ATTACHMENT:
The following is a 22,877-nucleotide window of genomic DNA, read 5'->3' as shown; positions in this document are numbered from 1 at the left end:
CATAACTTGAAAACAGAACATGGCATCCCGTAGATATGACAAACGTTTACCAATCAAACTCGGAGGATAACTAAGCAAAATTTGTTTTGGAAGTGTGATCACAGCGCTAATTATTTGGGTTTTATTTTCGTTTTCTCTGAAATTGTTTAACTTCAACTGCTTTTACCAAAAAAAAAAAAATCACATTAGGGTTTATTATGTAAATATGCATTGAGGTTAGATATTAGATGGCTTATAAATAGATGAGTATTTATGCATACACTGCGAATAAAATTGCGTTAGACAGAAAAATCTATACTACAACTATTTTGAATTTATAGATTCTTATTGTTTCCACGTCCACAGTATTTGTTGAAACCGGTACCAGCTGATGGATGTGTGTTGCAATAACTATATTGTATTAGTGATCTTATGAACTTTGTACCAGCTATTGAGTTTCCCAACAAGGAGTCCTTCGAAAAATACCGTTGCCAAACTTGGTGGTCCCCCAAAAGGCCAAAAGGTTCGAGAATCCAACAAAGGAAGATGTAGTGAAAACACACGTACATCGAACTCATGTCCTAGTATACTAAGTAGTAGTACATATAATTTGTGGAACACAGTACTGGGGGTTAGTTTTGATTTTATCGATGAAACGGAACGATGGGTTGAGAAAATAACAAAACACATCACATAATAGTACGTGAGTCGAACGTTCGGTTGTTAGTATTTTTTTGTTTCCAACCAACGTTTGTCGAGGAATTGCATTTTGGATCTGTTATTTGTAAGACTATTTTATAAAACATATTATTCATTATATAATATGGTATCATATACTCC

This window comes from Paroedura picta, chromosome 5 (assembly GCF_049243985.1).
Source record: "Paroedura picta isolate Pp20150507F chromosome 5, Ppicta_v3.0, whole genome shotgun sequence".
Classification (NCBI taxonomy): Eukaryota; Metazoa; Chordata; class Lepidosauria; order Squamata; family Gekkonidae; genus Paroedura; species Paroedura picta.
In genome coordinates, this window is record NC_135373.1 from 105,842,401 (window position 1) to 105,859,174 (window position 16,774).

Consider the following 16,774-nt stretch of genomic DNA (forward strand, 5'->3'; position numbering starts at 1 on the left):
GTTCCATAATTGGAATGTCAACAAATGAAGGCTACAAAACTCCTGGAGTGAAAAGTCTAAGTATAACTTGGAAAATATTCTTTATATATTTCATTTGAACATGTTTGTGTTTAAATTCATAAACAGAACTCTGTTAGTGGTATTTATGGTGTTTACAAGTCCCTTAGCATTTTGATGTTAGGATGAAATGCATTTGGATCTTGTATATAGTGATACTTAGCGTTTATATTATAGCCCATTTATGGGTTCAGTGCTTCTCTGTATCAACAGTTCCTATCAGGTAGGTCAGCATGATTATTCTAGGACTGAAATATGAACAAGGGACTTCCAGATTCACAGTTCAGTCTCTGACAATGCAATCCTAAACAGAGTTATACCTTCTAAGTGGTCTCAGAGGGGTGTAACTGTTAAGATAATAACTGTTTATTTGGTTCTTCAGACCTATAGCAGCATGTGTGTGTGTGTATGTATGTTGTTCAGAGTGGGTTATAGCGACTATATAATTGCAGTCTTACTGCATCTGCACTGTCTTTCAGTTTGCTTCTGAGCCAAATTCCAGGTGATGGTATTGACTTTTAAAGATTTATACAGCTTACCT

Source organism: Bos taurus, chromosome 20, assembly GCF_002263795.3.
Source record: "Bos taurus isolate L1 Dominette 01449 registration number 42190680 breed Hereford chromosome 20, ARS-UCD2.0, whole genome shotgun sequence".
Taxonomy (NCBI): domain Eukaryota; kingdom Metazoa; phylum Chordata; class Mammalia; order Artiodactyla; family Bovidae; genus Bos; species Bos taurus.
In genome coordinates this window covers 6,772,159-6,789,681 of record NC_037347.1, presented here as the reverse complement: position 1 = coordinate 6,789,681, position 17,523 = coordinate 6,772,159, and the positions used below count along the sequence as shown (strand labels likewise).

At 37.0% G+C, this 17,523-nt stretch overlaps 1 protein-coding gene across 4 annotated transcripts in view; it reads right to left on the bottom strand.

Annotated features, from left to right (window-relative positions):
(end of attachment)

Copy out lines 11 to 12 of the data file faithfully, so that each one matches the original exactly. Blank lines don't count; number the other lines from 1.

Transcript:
Taxonomy (NCBI): domain Eukaryota; kingdom Metazoa; phylum Chordata; class Mammalia; order Artiodactyla; family Bovidae; genus Bos; species Bos taurus.
In genome coordinates this window covers 6,772,159-6,789,681 of record NC_037347.1, presented here as the reverse complement: position 1 = coordinate 6,789,681, position 17,523 = coordinate 6,772,159, and the positions used below count along the sequence as shown (strand labels likewise).